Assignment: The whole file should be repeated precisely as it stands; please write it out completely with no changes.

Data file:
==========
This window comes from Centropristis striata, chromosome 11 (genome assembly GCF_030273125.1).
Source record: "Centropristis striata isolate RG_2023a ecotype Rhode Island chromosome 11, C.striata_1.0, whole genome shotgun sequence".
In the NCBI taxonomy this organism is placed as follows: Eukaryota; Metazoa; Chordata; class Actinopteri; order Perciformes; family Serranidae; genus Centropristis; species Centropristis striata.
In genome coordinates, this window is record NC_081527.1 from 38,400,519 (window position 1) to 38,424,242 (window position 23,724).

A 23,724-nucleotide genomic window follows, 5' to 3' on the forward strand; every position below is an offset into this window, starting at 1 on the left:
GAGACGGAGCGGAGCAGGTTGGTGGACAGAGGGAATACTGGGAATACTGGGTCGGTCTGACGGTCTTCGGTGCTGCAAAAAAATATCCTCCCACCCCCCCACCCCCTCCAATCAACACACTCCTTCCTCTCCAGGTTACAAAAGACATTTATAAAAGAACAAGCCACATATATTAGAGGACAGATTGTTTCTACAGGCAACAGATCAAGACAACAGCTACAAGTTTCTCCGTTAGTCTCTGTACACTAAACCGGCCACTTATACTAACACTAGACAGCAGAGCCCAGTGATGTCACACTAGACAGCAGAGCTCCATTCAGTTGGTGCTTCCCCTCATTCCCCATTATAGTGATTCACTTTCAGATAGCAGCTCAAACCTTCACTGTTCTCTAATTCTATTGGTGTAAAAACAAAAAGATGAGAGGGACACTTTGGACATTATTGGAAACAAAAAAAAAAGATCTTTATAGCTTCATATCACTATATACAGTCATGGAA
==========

This window comes from Centropristis striata, chromosome 11 (genome assembly GCF_030273125.1).
Source record: "Centropristis striata isolate RG_2023a ecotype Rhode Island chromosome 11, C.striata_1.0, whole genome shotgun sequence".
In the NCBI taxonomy this organism is placed as follows: Eukaryota; Metazoa; Chordata; class Actinopteri; order Perciformes; family Serranidae; genus Centropristis; species Centropristis striata.
In genome coordinates, this window is record NC_081527.1 from 38,400,519 (window position 1) to 38,424,242 (window position 23,724).

A 23,724-nucleotide genomic window follows, 5' to 3' on the forward strand; every position below is an offset into this window, starting at 1 on the left:
GAGACGGAGCGGAGCAGGTTGGTGGACAGAGGGAATACTGGGAATACTGGGTCGGTCTGACGGTCTTCGGTGCTGCAAAAAAATATCCTCCCACCCCCCCACCCCCTCCAATCAACACACTCCTTCCTCTCCAGGTTACAAAAGACATTTATAAAAGAACAAGCCACATATATTAGAGGACAGATTGTTTCTACAGGCAACAGATCAAGACAACAGCTACAAGTTTCTCCGTTAGTCTCTGTACACTAAACCGGCCACTTATACTAACACTAGACAGCAGAGCCCAGTGATGTCACACTAGACAGCAGAGCTCCATTCAGTTGGTGCTTCCCCTCATTCCCCATTATAGTGATTCACTTTCAGATAGCAGCTCAAACCTTCACTGTTCTCTAATTCTATTGGTGTAAAAACAAAAAGATGAGAGGGACACTTTGGACATTATTGGAAACAAAAAAAAAAGATCTTTATAGCTTCATATCACTATATACAGTCATGGAA